1. Crossed Wrist Grab (when the attacker grabs your left wrist with his right hand or vice-versa)
2. Parallel Wrist Grab (when the attacker grabs your right wrist with his right hand or vice-versa)
3. Double Wrist Grab (when the attacker grabs both your wrists)
4. Double Wrist Grab from Behind (when the attacker grabs both your wrists from behind)
5.  Side Wrist Grab (when the attacker comes from the side)
6. Choking (when the attacker grabs your wrist with one hand and tries to choke your neck with the other).

The four other classes all each have 6 similarly practical scenarios. Each scenario consists of two phases: a Learning Phase and a Timed Phase.

In the Learning Phase, you start out by seeing a demonstration of the defense technique. Two animated male figures will act out the scenario, with the narrator explaining what’s going on step-by-step. The instructions are quite explicit and don’t pull any punches, so to speak.

One of the very first things you learn, which is repeated over and over again, is to how kick an attacker in…his most vulnerable spot. Admittedly, it’s hard not to snicker the first few times you see (and perform) the action on the computerized “attacker”, who gets it over and over again. But of course, at the end of the day the point is a serious one–if you’re the victim of a real attack, be prepared to use whatever advantages you have at your disposal. Aside from the kick in the family jewels, you’ll various other techniques for stunning and disarming a potential attacker in a number of situations.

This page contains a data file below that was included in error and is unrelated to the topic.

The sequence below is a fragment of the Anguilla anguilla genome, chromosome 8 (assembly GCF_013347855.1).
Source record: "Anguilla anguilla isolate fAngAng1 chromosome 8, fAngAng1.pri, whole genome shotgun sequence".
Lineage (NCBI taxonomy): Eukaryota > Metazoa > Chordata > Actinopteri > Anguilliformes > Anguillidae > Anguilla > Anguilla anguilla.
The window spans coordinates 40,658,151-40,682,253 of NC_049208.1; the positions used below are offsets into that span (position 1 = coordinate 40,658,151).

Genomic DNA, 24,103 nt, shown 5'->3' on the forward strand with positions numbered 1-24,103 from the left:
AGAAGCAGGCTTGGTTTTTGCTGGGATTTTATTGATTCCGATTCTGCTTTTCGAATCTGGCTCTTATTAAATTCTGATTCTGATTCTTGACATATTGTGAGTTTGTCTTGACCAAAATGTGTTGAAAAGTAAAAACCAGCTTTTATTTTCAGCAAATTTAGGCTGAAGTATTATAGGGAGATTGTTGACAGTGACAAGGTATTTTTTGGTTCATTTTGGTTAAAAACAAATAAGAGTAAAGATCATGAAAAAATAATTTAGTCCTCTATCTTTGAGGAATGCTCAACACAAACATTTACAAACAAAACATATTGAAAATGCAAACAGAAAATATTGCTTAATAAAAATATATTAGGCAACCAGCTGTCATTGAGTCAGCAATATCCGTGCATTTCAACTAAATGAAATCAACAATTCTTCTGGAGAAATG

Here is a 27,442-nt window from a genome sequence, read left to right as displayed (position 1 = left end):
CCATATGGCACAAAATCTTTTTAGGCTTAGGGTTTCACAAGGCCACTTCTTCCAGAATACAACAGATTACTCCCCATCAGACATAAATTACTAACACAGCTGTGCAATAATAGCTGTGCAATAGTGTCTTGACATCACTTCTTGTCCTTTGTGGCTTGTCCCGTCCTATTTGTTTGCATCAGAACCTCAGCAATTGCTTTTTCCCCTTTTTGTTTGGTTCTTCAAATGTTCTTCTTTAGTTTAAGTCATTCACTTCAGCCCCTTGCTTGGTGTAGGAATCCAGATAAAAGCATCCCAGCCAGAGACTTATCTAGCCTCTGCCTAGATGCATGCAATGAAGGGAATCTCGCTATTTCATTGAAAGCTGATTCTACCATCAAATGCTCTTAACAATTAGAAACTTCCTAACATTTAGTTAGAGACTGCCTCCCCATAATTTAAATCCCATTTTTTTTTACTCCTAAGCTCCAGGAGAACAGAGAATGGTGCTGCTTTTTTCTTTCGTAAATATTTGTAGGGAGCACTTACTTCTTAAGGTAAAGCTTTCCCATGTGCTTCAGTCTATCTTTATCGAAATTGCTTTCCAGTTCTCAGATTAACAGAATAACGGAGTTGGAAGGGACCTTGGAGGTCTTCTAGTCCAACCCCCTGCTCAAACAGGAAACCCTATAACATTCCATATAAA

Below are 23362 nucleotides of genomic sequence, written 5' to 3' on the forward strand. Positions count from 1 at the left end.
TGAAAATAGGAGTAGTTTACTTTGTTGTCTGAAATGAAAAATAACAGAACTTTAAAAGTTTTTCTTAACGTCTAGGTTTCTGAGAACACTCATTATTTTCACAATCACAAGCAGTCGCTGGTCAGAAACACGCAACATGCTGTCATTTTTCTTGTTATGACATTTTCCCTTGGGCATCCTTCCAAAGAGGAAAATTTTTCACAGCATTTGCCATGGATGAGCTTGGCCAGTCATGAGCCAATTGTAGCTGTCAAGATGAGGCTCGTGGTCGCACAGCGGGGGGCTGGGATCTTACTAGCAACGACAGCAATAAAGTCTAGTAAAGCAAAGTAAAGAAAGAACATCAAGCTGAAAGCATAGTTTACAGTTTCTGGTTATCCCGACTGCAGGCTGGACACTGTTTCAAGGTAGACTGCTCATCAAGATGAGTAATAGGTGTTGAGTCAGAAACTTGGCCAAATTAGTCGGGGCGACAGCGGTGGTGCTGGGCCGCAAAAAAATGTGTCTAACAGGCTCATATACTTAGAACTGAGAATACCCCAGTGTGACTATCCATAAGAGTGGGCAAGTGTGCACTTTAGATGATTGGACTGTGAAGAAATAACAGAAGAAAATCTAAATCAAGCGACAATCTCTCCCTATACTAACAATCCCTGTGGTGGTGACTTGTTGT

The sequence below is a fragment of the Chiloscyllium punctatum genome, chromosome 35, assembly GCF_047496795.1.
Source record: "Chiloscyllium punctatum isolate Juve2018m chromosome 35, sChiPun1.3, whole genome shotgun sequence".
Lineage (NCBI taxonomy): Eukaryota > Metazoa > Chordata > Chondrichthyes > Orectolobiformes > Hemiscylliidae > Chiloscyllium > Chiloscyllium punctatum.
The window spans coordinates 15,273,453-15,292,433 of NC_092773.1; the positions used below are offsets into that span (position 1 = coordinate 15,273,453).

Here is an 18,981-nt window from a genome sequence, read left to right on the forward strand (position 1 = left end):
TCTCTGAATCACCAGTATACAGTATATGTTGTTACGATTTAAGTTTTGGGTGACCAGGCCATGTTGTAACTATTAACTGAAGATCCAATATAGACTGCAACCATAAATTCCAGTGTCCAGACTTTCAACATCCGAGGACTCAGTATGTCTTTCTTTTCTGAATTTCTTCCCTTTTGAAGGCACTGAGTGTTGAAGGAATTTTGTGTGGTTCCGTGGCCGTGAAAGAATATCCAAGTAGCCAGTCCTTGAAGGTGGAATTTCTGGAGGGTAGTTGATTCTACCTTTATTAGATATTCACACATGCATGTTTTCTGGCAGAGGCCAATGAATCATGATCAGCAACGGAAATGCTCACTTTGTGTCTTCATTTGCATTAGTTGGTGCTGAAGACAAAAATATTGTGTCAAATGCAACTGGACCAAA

After seeing the sequence played out once, it’s broken down into smaller components. You’ll see each component demonstrated again by the two male trainers. Then, you (as a female character) can try it yourself. To help guide you, you’ll see a white silhouette of yourself in the upper left hand corner, as well as a red silhouette reminding you of the next move you need to make.

The Kinect does a mostly good job of detecting whether you’re doing the moves correctly. In some cases I was pleasantly astounded at how accurately it was able to distinguish between subtle movements–for example, the correct move to disarm a wrist grab is to rotate your arm and your elbow. I tried to “trick” the system by just flailing my arm, but it wouldn’t take it until I did the proper technique. Having said that, it’s not perfect–there were a few cases where I was doing the right moves but the system failed to register it.  Similarly, in other cases, I would just twitch and the narrator would exclaim “incredible!” But I’d say for the majority of cases the system is quite accurate.

Once you master the one component properly, the process will proceed to the next one. You’ll keep going until you’ve mastered all five components of the entire sequence.

Then comes the Timed Phase. After you’ve learned the sequence, you then need to try to execute the whole thing by yourself, remembering what the moves are and in what order to do them. If you execute all the moves, you’ll get five stars for the scenario.  It’s not challenging at all to get five stars, but again it’s not supposed to be; again, this is more of a class than a game.